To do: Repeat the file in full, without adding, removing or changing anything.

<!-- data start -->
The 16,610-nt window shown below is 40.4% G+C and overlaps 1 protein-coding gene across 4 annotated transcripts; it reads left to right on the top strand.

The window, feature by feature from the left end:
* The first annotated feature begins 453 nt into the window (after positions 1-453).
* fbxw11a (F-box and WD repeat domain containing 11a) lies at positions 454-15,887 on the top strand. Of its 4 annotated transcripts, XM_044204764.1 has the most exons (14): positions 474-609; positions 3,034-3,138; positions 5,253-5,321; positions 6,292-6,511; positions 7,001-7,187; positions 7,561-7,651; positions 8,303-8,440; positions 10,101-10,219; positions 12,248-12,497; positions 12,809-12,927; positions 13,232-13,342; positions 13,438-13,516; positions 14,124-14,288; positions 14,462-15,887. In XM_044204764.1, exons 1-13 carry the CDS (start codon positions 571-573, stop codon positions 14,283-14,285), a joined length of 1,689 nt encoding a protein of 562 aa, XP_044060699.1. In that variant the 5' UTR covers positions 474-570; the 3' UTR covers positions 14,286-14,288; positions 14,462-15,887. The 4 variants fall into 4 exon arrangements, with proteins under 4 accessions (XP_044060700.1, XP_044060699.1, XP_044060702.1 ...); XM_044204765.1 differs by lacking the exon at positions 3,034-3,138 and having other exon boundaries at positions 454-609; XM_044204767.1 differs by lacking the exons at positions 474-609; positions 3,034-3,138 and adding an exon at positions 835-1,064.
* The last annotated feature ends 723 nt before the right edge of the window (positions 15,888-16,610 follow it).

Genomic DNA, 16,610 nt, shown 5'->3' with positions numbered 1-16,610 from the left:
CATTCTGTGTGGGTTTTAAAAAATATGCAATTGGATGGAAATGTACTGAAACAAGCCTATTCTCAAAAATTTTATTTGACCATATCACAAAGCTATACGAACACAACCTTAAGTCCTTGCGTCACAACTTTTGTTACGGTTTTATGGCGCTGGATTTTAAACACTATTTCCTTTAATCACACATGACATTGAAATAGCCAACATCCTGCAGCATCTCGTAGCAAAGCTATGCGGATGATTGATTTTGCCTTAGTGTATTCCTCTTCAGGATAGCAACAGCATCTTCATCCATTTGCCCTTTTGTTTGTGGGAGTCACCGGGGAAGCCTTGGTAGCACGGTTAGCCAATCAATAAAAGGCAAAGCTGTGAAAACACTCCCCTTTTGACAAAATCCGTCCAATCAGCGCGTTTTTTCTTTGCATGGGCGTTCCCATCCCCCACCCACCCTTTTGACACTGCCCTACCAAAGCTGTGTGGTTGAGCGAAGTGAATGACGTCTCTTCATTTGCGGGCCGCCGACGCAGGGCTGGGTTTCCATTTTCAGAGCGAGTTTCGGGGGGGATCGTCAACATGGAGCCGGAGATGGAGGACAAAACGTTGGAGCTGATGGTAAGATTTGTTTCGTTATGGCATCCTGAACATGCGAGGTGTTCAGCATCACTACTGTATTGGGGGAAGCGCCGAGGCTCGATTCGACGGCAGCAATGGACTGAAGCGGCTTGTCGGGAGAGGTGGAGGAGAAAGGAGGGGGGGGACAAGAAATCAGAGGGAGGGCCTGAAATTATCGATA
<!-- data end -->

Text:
The 16,610-nt window shown below is 40.4% G+C and overlaps 1 protein-coding gene across 4 annotated transcripts; it reads left to right on the top strand.

The window, feature by feature from the left end:
* The first annotated feature begins 453 nt into the window (after positions 1-453).
* fbxw11a (F-box and WD repeat domain containing 11a) lies at positions 454-15,887 on the top strand. Of its 4 annotated transcripts, XM_044204764.1 has the most exons (14): positions 474-609; positions 3,034-3,138; positions 5,253-5,321; positions 6,292-6,511; positions 7,001-7,187; positions 7,561-7,651; positions 8,303-8,440; positions 10,101-10,219; positions 12,248-12,497; positions 12,809-12,927; positions 13,232-13,342; positions 13,438-13,516; positions 14,124-14,288; positions 14,462-15,887. In XM_044204764.1, exons 1-13 carry the CDS (start codon positions 571-573, stop codon positions 14,283-14,285), a joined length of 1,689 nt encoding a protein of 562 aa, XP_044060699.1. In that variant the 5' UTR covers positions 474-570; the 3' UTR covers positions 14,286-14,288; positions 14,462-15,887. The 4 variants fall into 4 exon arrangements, with proteins under 4 accessions (XP_044060700.1, XP_044060699.1, XP_044060702.1 ...); XM_044204765.1 differs by lacking the exon at positions 3,034-3,138 and having other exon boundaries at positions 454-609; XM_044204767.1 differs by lacking the exons at positions 474-609; positions 3,034-3,138 and adding an exon at positions 835-1,064.
* The last annotated feature ends 723 nt before the right edge of the window (positions 15,888-16,610 follow it).

Genomic DNA, 16,610 nt, shown 5'->3' with positions numbered 1-16,610 from the left:
CATTCTGTGTGGGTTTTAAAAAATATGCAATTGGATGGAAATGTACTGAAACAAGCCTATTCTCAAAAATTTTATTTGACCATATCACAAAGCTATACGAACACAACCTTAAGTCCTTGCGTCACAACTTTTGTTACGGTTTTATGGCGCTGGATTTTAAACACTATTTCCTTTAATCACACATGACATTGAAATAGCCAACATCCTGCAGCATCTCGTAGCAAAGCTATGCGGATGATTGATTTTGCCTTAGTGTATTCCTCTTCAGGATAGCAACAGCATCTTCATCCATTTGCCCTTTTGTTTGTGGGAGTCACCGGGGAAGCCTTGGTAGCACGGTTAGCCAATCAATAAAAGGCAAAGCTGTGAAAACACTCCCCTTTTGACAAAATCCGTCCAATCAGCGCGTTTTTTCTTTGCATGGGCGTTCCCATCCCCCACCCACCCTTTTGACACTGCCCTACCAAAGCTGTGTGGTTGAGCGAAGTGAATGACGTCTCTTCATTTGCGGGCCGCCGACGCAGGGCTGGGTTTCCATTTTCAGAGCGAGTTTCGGGGGGGATCGTCAACATGGAGCCGGAGATGGAGGACAAAACGTTGGAGCTGATGGTAAGATTTGTTTCGTTATGGCATCCTGAACATGCGAGGTGTTCAGCATCACTACTGTATTGGGGGAAGCGCCGAGGCTCGATTCGACGGCAGCAATGGACTGAAGCGGCTTGTCGGGAGAGGTGGAGGAGAAAGGAGGGGGGGGACAAGAAATCAGAGGGAGGGCCTGAAATTATCGATA